In the movie Doonby, Sam Doonby, a 40-something-yr-old drifter (John Schneider), aimlessly wanders into the town of Smithville, Texas, and promptly begins being in the right place at the right time.

Doonby saves his bar owner boss from robbers, stops a deranged psycho from raping and murdering his girlfriend, and pulls a little boy from a shopping cart just before a Mack truck smashes into it.

Doonby is evasive about his origins but is nevertheless an easy-on-the-eyes real nice guy who can even play guitar and sing…


Semi-Spoiler Alert: Read no further if you want to be kept in total suspense.

The plot begins to thicken when Doonby has a very bad reaction when meeting Laura’s father, an ob-gyn named Dr. Cyrus Reaper (Joe Estevez, younger brother of Martin Sheen).

It turns out Doonby, Reaper, and Reaper’s wife Barbara Ann (Jennifer O’Neill) all hail from the same small town of Parkerville, Louisiana.

Note all the underlined words.

In an interview on Fox News in March, Schneider said Doonby “is It’s a Wonderful Life without the wonderful part.” Pro-lifers should by now be putting the pieces together.

Pro-life heroine Norma McCorvey has an important small role in Doonby, although she’s strangely not listed in the credits. I am guessing her name would be a big red flag to liberals.

Norma and Jennifer are together in one scene, which will be touching to those who know their histories in our movement.

Doonby has a powerful, 4-star plot. That this storyline even made the big screen with major actors agreeing to participate is amazing. Schneider told the Hollywood Reporter:

It’s a real clever script that you can’t quite figure out until the final minutes of the story… But nowadays, it’s the people involved in the projects that attract me more than the projects themselves. There has to be a high level of integrity, passion and skill.”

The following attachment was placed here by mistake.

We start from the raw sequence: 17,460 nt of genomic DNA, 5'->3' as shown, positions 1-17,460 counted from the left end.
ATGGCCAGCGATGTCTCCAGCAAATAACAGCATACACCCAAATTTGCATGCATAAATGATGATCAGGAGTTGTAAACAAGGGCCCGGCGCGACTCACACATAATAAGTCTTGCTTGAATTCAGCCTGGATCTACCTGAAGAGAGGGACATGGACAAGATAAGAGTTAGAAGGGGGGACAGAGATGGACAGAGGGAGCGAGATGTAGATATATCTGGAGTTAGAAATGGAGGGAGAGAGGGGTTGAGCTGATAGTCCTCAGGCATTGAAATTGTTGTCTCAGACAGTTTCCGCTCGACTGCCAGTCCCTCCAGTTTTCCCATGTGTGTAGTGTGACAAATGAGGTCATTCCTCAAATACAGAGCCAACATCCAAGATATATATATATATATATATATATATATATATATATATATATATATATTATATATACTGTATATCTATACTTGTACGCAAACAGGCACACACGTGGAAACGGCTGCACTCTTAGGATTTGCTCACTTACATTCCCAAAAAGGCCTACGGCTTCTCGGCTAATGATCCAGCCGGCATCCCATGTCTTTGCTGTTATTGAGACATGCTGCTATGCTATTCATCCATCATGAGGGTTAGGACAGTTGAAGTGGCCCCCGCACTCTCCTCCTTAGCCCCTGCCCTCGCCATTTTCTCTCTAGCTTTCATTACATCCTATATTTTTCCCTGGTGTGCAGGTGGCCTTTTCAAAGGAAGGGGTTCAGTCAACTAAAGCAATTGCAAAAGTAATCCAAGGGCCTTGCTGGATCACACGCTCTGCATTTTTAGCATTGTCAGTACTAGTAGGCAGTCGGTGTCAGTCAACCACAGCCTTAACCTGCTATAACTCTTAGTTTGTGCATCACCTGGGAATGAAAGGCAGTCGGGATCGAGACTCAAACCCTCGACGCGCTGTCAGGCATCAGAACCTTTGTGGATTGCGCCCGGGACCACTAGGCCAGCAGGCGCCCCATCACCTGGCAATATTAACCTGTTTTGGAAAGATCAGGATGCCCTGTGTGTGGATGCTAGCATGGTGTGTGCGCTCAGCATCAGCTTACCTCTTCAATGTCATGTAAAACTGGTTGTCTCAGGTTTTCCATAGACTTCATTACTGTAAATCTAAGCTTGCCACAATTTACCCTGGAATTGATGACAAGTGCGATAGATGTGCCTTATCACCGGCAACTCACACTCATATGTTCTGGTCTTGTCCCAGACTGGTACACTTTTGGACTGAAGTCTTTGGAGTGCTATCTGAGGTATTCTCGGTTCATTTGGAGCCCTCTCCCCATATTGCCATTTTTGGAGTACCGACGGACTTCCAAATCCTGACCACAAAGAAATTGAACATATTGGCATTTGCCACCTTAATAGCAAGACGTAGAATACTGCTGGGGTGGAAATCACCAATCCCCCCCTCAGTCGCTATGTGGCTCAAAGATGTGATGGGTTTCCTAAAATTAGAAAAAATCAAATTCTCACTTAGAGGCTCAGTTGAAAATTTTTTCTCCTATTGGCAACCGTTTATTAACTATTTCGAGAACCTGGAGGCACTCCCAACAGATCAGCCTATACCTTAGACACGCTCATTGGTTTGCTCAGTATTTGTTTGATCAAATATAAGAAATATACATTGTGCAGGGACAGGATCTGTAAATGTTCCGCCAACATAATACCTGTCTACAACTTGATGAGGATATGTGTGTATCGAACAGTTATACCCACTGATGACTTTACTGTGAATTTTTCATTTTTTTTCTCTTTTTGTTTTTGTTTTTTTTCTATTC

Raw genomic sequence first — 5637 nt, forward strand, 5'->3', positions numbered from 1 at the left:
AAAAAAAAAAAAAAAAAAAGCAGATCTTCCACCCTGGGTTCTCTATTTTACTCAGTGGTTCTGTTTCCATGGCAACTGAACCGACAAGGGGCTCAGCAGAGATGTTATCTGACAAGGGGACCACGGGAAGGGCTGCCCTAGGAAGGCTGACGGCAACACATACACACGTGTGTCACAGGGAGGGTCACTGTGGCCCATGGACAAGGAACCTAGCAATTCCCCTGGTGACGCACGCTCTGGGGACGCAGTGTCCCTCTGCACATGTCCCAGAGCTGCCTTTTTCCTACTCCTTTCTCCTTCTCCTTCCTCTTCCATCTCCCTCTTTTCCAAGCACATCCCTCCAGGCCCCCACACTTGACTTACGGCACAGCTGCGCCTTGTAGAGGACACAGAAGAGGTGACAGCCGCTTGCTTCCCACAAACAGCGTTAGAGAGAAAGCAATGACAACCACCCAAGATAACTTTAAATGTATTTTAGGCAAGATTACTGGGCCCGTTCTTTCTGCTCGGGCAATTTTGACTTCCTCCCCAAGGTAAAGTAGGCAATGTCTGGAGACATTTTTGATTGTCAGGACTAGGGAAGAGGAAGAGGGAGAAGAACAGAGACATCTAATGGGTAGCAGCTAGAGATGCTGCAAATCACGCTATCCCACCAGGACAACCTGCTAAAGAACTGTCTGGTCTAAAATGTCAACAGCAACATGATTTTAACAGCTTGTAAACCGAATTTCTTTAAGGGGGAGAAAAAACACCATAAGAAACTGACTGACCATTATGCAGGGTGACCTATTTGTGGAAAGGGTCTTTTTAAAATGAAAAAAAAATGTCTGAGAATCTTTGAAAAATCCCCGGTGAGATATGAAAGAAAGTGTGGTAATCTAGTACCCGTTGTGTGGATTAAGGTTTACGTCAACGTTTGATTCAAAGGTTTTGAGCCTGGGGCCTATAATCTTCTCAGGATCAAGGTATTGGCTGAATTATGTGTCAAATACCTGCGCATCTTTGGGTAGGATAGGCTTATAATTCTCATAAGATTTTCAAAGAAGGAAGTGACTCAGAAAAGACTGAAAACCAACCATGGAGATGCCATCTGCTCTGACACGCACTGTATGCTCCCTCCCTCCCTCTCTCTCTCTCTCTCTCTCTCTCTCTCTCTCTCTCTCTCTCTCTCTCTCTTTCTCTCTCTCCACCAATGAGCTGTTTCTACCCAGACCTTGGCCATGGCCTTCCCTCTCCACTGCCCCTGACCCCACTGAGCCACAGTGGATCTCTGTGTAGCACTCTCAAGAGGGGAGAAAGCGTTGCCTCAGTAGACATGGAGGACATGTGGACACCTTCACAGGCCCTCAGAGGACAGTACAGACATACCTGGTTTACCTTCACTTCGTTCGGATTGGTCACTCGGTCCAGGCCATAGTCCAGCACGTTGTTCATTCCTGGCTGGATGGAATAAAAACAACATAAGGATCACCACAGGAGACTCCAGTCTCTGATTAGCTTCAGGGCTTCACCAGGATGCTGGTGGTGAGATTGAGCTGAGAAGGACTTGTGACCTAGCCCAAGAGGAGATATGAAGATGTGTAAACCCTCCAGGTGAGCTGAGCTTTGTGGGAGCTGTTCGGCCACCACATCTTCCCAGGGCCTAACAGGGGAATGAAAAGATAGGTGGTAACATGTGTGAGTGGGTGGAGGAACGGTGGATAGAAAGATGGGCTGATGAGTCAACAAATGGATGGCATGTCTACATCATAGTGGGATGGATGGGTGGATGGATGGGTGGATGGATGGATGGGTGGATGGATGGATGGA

His more recent film roles have been in Christian-themed fare….

Estevez, likewise, became involved in Doonby because of its message. From

“I used to pray every day asking God to send me work,” he said. “And God sent me work. I’ve been pretty steady all my life. Then about 5 years ago, I changed that prayer.

“I thanked God for all the work He sent, but I said, ‘Would You please send work that would have some change for the good in society? So that I could do good work in good movies and make a difference?'”

Estevez believes that his roles in Doonby and other movies over the past couple of years have been godsends.

I just wish Doonby had been better directed, edited, and acted in spots.

For its choppiness and sometimes poor character and plot development, I ultimately have to give Doonby 2-1/2 stars. I still recommend seeing it, but it could have been better.

Nevertheless, despite its shortcomings, Doonby should be a huge conversation starter, and for that I am grateful to all who made it. Here’s the trailer.


According to producer Mark Joseph, who I met this morning at the Doonby screening in Chicago, the plan is to release Doonby this fall in 500 theatres. They need $4-5 million for printing and advertising to meet that goal.

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